It also remains to be seen how widely used the new Act will become, for cartel damages claims in particular. One could, for instance, wonder whether the more stringent admissibility criteria will prevent the Settlement of Large-scale Losses or Damage (Class Actions) Act from becoming a success. Currently, cartel damages claims in the Netherlands are usually initiated by (commercial) claim vehicles that have had claims assigned to them. It is not very likely that this mechanism will be replaced by the Settlement of Large-scale Losses or Damage (Class Actions) Act, as the claim vehicles initiating said proceedings usually have a profit motive following which they would be inadmissible under the Settlement of Large-scale Losses or Damage (Class Actions) Act. That is of course unless a court would rule that commercial claim vehicles initiating proceedings on the basis of claims they got assigned would constitute a (potentially illegitimate) circumvention of the more stringent admissibility criteria that would apply to claims initiated under the Settlement of Large-scale Losses or Damages (Class Actions) Act. Any such court ruling could potentially render said claim vehicles inadmissible.

Another element of the Settlement of Large-scale Losses or Damages (Class Actions) Act that could potentially affect its attractiveness is that claimants face the risk that they will not get a (for them) sufficient amount of damages rewarded, as the court will award reasonable amounts of compensation to different categories of injured parties. This may render the mechanism less attractive for commercial claim vehicles even in a scenario in which they would be admitted.

One could conclude that the Settlement of Large-scale Losses or Damage (Class Actions) Act and the assignment of claims mechanism are likely to continue to exist next to one another, unless a court would rule otherwise. That does however not mean that cases litigated on the basis of claims assignment will not experience hindrance from the Settlement of Large-scale Losses or Damage (Class Actions) Act: the claim vehicles could be bound by other proceedings under the Settlement of Large-scale Losses or Damage (Class Actions) Act until they opt-out. When subsequently installing their individual claims, their cases are most likely to be suspended until the court has decided on the collective claim.[41] Despite the claim vehicle having the possibility to request termination of the suspension, they will first have to wait one year before they can do so.[42] The already lengthy cartel damages proceedings initiated by claim vehicles may accordingly become even lengthier as a consequence of the new reform.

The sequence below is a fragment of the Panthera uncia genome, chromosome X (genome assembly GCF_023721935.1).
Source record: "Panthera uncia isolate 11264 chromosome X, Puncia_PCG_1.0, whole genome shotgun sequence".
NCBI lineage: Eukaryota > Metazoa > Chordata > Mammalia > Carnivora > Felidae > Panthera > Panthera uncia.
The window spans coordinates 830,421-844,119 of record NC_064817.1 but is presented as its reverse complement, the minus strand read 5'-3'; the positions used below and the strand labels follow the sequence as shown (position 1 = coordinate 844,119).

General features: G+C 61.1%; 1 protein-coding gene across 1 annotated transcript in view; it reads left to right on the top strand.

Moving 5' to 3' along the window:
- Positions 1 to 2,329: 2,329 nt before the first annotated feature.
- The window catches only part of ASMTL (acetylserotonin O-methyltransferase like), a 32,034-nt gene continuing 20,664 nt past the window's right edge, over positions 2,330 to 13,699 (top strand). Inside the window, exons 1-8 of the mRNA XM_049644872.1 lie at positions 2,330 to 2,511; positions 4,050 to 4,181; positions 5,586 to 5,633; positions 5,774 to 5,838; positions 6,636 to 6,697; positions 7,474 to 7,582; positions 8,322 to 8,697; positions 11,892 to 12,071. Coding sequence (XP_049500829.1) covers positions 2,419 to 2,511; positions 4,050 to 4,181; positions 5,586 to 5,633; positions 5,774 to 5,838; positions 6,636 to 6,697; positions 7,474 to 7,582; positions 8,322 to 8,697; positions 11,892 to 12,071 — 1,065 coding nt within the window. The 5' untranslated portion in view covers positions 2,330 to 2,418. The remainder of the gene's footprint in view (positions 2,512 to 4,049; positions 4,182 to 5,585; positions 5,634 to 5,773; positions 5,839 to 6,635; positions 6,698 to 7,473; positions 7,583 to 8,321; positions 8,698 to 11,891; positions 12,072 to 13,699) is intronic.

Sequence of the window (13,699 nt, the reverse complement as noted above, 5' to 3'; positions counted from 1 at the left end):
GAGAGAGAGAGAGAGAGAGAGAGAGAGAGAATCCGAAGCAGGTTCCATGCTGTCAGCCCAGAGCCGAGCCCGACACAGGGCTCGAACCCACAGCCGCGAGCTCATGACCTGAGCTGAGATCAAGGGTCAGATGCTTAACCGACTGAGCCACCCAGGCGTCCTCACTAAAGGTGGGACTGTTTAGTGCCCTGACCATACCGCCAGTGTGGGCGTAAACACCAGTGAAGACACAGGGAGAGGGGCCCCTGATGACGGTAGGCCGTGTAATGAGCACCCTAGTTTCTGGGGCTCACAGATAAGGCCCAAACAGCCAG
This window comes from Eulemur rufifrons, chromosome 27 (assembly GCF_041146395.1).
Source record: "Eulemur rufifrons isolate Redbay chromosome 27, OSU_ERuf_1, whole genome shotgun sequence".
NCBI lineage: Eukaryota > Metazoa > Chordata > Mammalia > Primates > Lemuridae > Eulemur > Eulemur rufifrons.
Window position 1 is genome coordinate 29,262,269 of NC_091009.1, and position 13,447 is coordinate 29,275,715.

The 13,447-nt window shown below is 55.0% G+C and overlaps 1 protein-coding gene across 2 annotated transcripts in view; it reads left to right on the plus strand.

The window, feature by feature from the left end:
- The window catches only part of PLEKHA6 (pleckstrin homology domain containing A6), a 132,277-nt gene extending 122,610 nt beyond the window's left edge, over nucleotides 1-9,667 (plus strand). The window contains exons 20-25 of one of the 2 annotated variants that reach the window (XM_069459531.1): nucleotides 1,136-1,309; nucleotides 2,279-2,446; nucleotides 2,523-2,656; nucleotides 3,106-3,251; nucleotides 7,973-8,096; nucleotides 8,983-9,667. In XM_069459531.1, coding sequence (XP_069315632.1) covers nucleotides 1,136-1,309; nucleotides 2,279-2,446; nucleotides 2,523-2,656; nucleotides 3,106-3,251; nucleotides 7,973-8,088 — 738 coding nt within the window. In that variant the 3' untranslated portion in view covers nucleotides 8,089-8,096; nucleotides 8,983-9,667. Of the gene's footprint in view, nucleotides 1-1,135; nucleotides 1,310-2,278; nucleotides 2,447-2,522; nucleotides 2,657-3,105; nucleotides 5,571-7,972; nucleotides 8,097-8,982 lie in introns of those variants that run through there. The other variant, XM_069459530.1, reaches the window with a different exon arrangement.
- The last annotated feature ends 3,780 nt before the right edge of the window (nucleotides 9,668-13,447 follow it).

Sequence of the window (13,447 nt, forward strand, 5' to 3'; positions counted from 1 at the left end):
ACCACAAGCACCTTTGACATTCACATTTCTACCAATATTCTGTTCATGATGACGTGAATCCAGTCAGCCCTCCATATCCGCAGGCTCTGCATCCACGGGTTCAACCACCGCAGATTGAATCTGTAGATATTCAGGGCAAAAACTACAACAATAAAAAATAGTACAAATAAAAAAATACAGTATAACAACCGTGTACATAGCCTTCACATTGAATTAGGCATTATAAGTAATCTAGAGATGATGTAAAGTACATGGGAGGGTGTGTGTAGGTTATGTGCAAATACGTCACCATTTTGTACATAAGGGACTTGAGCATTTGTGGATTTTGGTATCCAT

Notes

1 Kees Schillemans is a partner, Emma Besselink is a senior associate, and Eline Vancraybex and Hannelore Vanderveen are associates at Allen & Overy LLP. Special thanks to M Livestro for her valuable contribution to this chapter.

2 So far, the NCC rendered six decisions. However, none of related to a collective action. An overview of decisions rendered by the NCC can be found through the following link: https://www.rechtspraak.nl/English/NCC/Pages/judgments.aspx

3 Articles 3:305a-3:305d of the Dutch Civil Code.

4 Article 3:94 of the Dutch Civil Code.

5 Articles 3:305a-3:305d Dutch Civil Code.

6 We note that such case law may follow, as the Consumers’ Association initiated a collective claim against Phillips a.o. in relation to the CPT/CDT cartel (Amsterdam Court, 29-03-2018, ECLI:NL:RBAMS:2018:1682) and Stichting Elco Foundation against Rabobank a.o. in relation to the Libor scandal (Amsterdam Court, 14-08-2019, ECLI:NL:RBAMS:2019:5827). In both cases, a decision on the merits is yet to follow.

7 Article 3:305b Dutch Civil Code.

8 Amsterdam District Court 30 November 2016, ECLI:NL:RBAMS:2016:7841 (Trafigura).

9 Dutch Supreme Court 26 February 2010, NJ 2011/473, ECLI:NL:HR:2010:BK5756 (Clara Wichmann/Staat).

10 Article 3:94 Dutch Civil Code.

11 Directive 2014/104/EU of the European Parliament and of the Council of 26 November 2014 on certain rules governing actions for damages under national law for infringements of the competition law provisions of the Member States and of the European Union; amendment of national substantive and procedural rules in the Dutch Civil Code and the Dutch Code of Civil Procedure on 10 February 2017.